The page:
In 1943, Abraham Maslow proposed his hierarchy of needs. He stated that in order for people to be healthy, certain needs must be satisfied and all other concerns would fall by the wayside until they are. In school, we want our students to be at the highest level of this hierarchy, which Maslow called "self-actualization." This is the point where creativity, problem solving and spontaneity occur. In order for students to get there, they must satisfy their needs for physiological existence, mental and physical safety, love and belonging, and esteem first, in that order. If one of these pieces is missing, it's impossible to build a strong foundation for the next.
This is one of the reasons why schools in low socio-economic areas traditionally do not do well. If students have to spend their time wondering about where their next meal is coming from, or if they are going to be shot at, they have tremendous difficulty moving up the ladder and perform the complex self-actualization tasks that we ask of them.
As educators, we have limited control over what we can do for them. We can provide an environment in our classrooms that is safe both physically and emotionally. We can help them with the esteem need by showing them success. Sometimes, even the safety of the environment is out of our control.
When I got to work this morning at 6:10, it was 82 degrees in my room. After some refection yesterday, I realized that the reason I was not getting the work I wanted from my students was that it was unbearable to be in my classroom. The heat and humidity were sapping energy faster than my enthusiasm could replenish it. So today, I took a different tack.
I yielded to Maslow and mother nature. Neither was particularly interested in having my students write a survey or answer questions. Today, I did my best to satisfy the need for safety. I don't want my students to dread coming to my class, ever. I was focusing mostly on the dread that came from a society that says math is hard and if you're no good at it, you are stupid. Today, I focused on the dread that comes from being shoved into an oven and roasted in your own juices. Since I was unable to take them elsewhere, I tried my best to recognize it and not stress out about the math that they weren't learning while they were passed out from heat stroke.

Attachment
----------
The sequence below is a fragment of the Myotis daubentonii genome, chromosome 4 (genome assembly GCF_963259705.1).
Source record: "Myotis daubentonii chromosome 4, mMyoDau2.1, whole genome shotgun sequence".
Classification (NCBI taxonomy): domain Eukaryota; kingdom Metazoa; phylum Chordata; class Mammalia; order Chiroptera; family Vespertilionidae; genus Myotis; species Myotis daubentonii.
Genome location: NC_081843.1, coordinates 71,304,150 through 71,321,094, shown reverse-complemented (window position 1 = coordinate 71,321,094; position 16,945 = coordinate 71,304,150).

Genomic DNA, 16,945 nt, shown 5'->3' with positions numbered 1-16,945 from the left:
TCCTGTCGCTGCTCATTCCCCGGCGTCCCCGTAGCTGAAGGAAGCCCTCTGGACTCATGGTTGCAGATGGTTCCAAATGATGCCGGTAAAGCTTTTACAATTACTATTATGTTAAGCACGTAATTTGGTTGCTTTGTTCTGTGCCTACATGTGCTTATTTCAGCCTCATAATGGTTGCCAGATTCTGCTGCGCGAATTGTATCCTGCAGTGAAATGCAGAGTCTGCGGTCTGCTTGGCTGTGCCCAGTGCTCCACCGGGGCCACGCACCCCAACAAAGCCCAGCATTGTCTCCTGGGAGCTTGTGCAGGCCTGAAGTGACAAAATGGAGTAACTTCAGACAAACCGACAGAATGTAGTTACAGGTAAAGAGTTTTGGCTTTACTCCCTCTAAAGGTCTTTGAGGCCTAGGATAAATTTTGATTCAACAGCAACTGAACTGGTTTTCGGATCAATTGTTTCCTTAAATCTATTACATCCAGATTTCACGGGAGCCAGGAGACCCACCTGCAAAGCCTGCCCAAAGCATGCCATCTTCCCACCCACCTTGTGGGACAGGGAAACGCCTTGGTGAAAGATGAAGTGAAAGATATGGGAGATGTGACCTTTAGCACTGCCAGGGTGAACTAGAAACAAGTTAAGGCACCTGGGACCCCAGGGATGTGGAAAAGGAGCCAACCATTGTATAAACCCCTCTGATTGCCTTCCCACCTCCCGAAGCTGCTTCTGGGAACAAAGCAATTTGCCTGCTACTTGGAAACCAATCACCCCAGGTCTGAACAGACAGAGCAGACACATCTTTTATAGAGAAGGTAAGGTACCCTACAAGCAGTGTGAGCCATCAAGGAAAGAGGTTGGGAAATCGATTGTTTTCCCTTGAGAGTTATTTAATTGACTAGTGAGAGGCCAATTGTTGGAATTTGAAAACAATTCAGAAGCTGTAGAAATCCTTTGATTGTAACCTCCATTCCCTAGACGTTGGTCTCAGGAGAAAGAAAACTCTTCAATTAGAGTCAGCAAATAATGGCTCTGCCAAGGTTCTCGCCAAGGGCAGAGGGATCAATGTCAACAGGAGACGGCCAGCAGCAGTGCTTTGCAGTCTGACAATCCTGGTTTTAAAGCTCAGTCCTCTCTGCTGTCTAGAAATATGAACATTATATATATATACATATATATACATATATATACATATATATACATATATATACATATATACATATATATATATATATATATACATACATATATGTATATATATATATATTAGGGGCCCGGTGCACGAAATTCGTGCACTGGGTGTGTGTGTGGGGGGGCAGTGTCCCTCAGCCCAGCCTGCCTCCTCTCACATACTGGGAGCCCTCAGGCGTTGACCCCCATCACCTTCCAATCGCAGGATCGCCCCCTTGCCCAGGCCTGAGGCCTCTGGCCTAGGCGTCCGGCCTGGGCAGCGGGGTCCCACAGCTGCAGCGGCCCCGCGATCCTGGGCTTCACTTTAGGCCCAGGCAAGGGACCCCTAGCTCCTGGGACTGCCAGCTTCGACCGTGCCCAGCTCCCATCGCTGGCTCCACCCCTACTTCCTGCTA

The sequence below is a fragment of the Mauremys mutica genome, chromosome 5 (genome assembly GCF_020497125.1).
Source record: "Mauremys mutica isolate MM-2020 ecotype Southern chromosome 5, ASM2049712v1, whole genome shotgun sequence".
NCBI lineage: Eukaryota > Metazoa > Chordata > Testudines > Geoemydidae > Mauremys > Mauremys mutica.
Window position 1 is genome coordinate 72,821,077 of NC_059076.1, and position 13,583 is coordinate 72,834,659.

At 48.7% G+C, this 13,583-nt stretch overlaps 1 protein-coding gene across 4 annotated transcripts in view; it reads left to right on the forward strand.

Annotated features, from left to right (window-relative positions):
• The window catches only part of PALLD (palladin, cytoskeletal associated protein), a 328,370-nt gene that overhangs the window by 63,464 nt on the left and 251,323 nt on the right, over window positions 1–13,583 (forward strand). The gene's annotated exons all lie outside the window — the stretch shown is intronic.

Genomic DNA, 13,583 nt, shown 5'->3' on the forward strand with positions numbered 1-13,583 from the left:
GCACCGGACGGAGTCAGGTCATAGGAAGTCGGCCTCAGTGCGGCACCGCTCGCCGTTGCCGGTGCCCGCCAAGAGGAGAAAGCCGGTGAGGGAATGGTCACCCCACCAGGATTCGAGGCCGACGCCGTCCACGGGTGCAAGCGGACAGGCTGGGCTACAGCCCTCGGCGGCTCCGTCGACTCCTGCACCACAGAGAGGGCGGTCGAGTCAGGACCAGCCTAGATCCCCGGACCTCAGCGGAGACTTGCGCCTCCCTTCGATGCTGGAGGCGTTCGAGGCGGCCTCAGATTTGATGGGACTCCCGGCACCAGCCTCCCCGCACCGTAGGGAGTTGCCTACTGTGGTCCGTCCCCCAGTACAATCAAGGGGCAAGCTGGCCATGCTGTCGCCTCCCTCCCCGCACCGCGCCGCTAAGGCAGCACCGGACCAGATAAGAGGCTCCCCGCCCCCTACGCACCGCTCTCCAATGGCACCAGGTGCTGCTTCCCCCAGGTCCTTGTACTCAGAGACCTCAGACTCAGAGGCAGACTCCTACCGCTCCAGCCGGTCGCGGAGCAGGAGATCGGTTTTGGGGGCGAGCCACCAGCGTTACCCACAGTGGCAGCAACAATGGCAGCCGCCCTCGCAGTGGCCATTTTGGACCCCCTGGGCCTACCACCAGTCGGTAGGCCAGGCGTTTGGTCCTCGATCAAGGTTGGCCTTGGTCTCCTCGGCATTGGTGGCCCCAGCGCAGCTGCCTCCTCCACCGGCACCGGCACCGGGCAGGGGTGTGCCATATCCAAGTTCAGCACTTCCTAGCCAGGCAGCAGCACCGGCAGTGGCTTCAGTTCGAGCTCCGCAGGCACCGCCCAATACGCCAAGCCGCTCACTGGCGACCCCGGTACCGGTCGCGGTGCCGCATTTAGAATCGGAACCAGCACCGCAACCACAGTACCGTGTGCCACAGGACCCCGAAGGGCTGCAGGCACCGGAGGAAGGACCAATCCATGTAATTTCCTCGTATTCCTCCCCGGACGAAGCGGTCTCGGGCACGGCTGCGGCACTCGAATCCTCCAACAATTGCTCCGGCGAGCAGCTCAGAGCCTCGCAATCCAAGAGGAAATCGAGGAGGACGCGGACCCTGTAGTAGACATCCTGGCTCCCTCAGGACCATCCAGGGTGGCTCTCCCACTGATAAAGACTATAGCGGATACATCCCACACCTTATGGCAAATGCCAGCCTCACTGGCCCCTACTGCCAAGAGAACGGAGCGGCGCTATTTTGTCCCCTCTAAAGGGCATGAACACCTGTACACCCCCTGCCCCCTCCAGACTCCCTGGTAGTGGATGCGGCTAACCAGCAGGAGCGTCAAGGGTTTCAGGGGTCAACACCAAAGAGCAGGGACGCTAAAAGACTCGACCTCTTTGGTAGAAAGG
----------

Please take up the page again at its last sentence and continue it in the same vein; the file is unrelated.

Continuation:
"PICK YOU HEAD UP!!"
"Mr. Aion, I believe Jauntay is dead."
"NO EXCUSE FOR NOT PAYING ATTENTION!!"
In geometry, I had planned to do more notes. I was going to do something mindless that needed to be done so that the kids could not burst into flame. Instead, they got me a bit off track and, while the conversation started around the half-marathon that I'm running on Saturday, we ended up playing Wuzzit Trouble as a class.
I HIGHLY recommend this game! The basic idea is that these unbearably cute "Wuzzits" have been captured by a mad scientist and put into cages with combination locks. To unlock the cage, you have gears with a given number of teeth that turn back and forth that are used to dial to the keys or bonuses. The trick comes in unlocking the cage in the least number of moves.
This is the kind of activity that I would normally have students do in small groups or individually, but I figured that this time, since I hadn't planned to do this at all, I could walk around with the iPad and have the class as a whole give me answers. The discussions that happened were very interesting. Students were arguing about which way we had to go because the keys were on odd numbers and the cogs were all even. They discussed strategy and, as a class, were not happy until they got all 3 stars on each level.
I had planned to play this game with my pre-algebra classes at some point, but the geometry kids really enjoyed it and asked for harder and harder problems. I wonder if I could print out the harder puzzles and have them complete them for extra credit.
With math 8, they are still lacking in some very basic skills, so we worked on word problems as a class after going over the project planning sheet for their Mathalicious project. I have the sneaky suspicion that they have no idea what they are going to do, even though we've spent two days going over it. I hate to think I picked a project that was too difficult because it meets the 6th grade standards, but...
If this weather doesn't break soon, I'll have to set my room on fire just to cool it down...